US Joins International Community in Easing Iran Sanctions, But It’s Probably Too Early to Celebrate

“[C]ommitments to relax sanctions measures will only be effective if, when and to the extent that they are implemented in U.S. and EU law.” (Harry Clark and Clark McFadden of Orrick)

Late last month, the US, along with the four other US Security Council members – China, France, Russia, and the United Kingdom – and Germany, entered into an agreement with Iran that would suspend some of the international sanctions currently in place against the country.

But it may be too early for US companies to celebrate, write attorneys at DLA Piper:

“While this agreement is undoubtedly an historic diplomatic coup for the Western diplomacy, the interim Geneva deal remains limited, covering a 6 month period only at this stage and is intended as a first step in a process aimed at a permanent resolution to the global impasse over Iran’s nuclear programme.”

Three reasons why:

1. Congress could still reject the plan:

“Congress could resist these changes.  Some members of Congress have suggested that Congress should further tighten U.S. sanctions against Iran, despite the U.S. commitment in the deal to refrain from new nuclear-related sanctions.” (Jay Griffiths, Ann Nagele, Richard  Oehler, David Townsend of Perkins Coie)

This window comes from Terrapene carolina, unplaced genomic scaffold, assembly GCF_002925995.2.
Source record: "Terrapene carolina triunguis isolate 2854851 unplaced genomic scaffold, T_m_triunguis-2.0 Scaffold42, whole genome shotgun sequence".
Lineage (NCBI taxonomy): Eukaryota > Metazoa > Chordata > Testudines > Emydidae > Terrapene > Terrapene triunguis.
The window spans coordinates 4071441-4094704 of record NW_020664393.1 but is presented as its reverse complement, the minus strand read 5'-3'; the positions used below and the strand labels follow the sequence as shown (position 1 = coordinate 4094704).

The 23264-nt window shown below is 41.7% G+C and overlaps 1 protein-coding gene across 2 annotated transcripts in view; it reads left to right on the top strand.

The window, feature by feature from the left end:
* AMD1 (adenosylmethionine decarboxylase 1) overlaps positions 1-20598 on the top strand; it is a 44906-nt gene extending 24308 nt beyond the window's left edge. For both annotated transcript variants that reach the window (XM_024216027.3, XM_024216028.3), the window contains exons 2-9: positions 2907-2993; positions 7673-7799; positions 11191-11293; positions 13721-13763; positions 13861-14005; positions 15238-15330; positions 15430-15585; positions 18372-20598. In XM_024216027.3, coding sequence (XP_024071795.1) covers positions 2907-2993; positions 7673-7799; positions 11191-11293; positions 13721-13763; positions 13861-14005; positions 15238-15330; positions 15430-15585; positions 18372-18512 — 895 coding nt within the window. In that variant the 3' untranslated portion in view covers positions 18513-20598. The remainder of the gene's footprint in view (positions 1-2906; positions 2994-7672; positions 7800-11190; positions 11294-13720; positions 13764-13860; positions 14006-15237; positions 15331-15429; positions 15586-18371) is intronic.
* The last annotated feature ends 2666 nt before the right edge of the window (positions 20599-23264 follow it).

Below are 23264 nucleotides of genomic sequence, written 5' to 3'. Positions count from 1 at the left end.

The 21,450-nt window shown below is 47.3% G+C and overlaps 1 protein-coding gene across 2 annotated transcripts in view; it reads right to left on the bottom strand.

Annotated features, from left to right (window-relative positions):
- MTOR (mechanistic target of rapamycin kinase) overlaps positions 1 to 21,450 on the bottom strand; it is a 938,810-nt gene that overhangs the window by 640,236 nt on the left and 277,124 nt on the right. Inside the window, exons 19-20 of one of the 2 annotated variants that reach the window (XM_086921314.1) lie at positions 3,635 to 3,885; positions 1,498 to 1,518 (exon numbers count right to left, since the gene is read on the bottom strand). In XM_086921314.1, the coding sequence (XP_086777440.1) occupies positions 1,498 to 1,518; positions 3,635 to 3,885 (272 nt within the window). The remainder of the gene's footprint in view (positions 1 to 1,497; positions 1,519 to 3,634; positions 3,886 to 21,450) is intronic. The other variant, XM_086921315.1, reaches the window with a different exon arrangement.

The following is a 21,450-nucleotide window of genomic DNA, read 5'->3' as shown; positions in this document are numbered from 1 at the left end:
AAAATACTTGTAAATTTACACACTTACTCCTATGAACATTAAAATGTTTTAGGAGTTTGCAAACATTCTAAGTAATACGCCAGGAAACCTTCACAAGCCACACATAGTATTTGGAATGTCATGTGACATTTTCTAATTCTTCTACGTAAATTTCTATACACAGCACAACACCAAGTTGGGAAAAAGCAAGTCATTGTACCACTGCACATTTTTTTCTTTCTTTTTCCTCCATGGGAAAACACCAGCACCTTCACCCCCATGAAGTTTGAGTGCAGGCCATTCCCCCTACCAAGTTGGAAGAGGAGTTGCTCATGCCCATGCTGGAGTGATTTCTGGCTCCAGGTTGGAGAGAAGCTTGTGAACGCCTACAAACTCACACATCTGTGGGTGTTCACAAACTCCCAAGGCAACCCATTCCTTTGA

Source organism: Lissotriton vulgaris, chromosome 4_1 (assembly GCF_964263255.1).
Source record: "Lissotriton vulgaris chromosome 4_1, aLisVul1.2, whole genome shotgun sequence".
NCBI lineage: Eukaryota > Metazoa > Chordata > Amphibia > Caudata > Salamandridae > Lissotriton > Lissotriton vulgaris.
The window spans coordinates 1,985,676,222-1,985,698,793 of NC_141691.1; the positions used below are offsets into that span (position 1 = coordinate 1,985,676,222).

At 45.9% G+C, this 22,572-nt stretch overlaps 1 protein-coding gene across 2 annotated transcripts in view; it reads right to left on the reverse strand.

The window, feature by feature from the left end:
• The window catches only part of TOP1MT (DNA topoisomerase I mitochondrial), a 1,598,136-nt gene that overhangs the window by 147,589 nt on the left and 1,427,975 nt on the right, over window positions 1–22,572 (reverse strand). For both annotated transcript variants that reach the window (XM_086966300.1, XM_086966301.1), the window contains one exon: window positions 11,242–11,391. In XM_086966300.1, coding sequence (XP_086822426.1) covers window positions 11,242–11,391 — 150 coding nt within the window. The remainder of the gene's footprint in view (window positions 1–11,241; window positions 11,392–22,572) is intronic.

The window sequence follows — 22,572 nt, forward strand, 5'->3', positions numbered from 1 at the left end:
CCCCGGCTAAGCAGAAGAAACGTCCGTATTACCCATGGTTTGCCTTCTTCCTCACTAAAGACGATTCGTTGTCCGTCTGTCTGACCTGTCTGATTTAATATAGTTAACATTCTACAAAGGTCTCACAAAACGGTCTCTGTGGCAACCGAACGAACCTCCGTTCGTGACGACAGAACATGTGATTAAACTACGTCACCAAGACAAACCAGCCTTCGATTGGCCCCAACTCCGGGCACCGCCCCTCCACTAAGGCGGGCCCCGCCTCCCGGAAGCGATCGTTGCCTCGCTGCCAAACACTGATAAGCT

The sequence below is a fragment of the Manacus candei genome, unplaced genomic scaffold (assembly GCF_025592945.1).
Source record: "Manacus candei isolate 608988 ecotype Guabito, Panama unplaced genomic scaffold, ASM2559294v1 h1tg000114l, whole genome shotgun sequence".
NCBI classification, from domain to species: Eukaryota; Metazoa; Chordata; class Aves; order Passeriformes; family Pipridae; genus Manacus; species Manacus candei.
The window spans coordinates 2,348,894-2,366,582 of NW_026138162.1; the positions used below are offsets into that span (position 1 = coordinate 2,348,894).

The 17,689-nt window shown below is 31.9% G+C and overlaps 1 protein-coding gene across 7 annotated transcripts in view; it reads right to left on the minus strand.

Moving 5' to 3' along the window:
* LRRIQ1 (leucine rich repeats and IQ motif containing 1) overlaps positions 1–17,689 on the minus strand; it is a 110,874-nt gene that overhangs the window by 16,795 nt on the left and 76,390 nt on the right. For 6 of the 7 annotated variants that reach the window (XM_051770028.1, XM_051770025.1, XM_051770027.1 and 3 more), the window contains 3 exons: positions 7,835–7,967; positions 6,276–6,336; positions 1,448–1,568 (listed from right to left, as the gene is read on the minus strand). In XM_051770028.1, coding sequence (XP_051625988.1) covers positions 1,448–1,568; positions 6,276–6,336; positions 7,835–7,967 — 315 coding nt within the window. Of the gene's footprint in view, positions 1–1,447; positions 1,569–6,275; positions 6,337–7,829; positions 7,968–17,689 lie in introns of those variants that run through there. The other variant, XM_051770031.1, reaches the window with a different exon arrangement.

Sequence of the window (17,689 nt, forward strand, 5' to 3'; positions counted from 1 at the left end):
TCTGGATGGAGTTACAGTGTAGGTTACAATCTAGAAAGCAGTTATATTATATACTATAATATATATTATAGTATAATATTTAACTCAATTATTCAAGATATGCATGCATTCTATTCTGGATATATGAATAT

2. Most sanctions are still in effect:

“The vast majority of the comprehensive Iranian sanctions regime will remain in place. These sanctions broadly prohibit trade, investment, services, technology transfers, facilitation and banking. The provisions relating to subsidiary liability and SEC reporting on certain activity relating to Iran remain in place, as does the extensive list of Iranian Specially Designated Nationals and blocked parties.” (Stephan Becker, Nancy Fischer, Aaron Hutman, and Christopher Wall of Pillsbury)

3. Federal officials promise continued enforcement of remaining sanctions:

“A State Department press release emphasizes that the U.S. government intends to continue vigorous enforcement of remaining Iran-sanctions measures and to reimpose suspended sanctions if Iran fails to satisfy commitments under the Agreement.” (Harry Clark and Clark McFadden of Orrick)

The updates:

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